Friday, February 17, 2017

Colo. study links oil and gas industry to childhood cancer; state official says it's not persuasive

Oil and natural-gas operations can be linked to childhood cancers, says a study by researchers at the University of Colorado published in the online journal PLOS One. The study, which looked at 743 cases of reported cancer among people up to 24 years old living in rural Colorado from 2001 to 2013, found that "people ages 5-24 who were diagnosed with acute lymphocytic leukemia were more likely to live in areas with a high concentration of oil and gas activity," John Ingold reports for The Denver Post.

Researchers looked at cases of acute lymphocytic leukemia and non-Hodgkin lymphoma and "weighed the number of those cases reported in . . . oil and gas areas against the numbers of other kinds of cancer reported in those areas," Ingold writes. "While the researchers found no link between non-Hodgkin lymphoma and oil and gas development, they did find a statistically significant correlation between oil and gas and acute lymphocytic leukemia in people ages 5-24." (CU graphic: Number of oil and gas wells in 16.1-kilometer radius from a child’s home versus the minimum distance of an oil and gas well from the child’s home for children with at least one oil and gas well within the 16.1-kilometer radius)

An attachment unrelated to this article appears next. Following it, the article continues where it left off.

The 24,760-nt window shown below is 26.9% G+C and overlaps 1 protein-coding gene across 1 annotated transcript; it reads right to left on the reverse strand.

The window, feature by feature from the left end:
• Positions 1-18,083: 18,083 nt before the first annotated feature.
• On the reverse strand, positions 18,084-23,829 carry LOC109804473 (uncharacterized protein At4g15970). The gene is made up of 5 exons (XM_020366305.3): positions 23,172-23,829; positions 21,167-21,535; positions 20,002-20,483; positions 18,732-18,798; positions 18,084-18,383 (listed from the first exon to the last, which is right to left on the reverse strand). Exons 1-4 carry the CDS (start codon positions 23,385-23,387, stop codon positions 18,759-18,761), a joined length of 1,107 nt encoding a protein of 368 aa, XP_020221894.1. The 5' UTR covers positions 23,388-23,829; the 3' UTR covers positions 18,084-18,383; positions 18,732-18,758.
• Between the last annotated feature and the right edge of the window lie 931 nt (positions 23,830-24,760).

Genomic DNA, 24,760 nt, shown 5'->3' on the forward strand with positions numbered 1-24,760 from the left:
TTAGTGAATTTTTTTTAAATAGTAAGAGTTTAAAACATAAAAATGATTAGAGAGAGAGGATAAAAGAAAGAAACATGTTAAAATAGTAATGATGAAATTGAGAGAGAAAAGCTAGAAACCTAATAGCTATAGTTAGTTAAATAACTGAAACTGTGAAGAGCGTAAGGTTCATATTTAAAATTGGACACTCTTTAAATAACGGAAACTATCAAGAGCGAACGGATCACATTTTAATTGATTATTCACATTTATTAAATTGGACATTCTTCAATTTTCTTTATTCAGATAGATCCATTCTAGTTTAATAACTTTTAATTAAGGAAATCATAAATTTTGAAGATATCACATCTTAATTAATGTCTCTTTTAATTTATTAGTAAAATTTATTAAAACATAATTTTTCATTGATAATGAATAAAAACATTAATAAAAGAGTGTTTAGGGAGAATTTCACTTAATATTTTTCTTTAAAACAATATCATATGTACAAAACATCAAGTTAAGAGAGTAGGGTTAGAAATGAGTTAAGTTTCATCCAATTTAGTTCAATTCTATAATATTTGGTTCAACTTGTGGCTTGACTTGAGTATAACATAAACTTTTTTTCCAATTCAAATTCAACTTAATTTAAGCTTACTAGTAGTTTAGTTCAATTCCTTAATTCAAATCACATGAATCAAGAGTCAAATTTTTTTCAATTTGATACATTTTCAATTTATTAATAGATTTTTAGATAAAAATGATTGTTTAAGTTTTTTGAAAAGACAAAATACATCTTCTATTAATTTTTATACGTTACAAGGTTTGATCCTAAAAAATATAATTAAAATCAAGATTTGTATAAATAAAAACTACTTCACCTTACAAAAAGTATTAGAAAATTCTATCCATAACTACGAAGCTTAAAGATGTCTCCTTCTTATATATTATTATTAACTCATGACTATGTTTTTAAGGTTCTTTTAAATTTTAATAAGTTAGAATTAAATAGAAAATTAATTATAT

Lead author Lisa McKenzie, professor at the UC School of Public Health, has been criticized before by the oil and gas industry for her research, Ingold notes. Dr. Larry Wolk, executive director of the Colorado Department of Public Health and Environment, said the new study’s "conclusion isn’t convincingly reached. He cited limitations in the study’s design and data analysis." He told Ingold, “I don’t think the study supports the conclusion that they made."

Wolk said the study "didn’t adequately account for other potential causes of cancer and said it also didn’t look at neighborhood turnover or length of exposure to the pollutants," Ingold writes. "Previous CDPHE studies have found benzene levels in neighborhoods near oil and gas developments within the accepted ranges, he said." Wolk said the new research only found 16 cases "of acute lymphocytic leukemia in areas of high-density oil and gas development during the study period."

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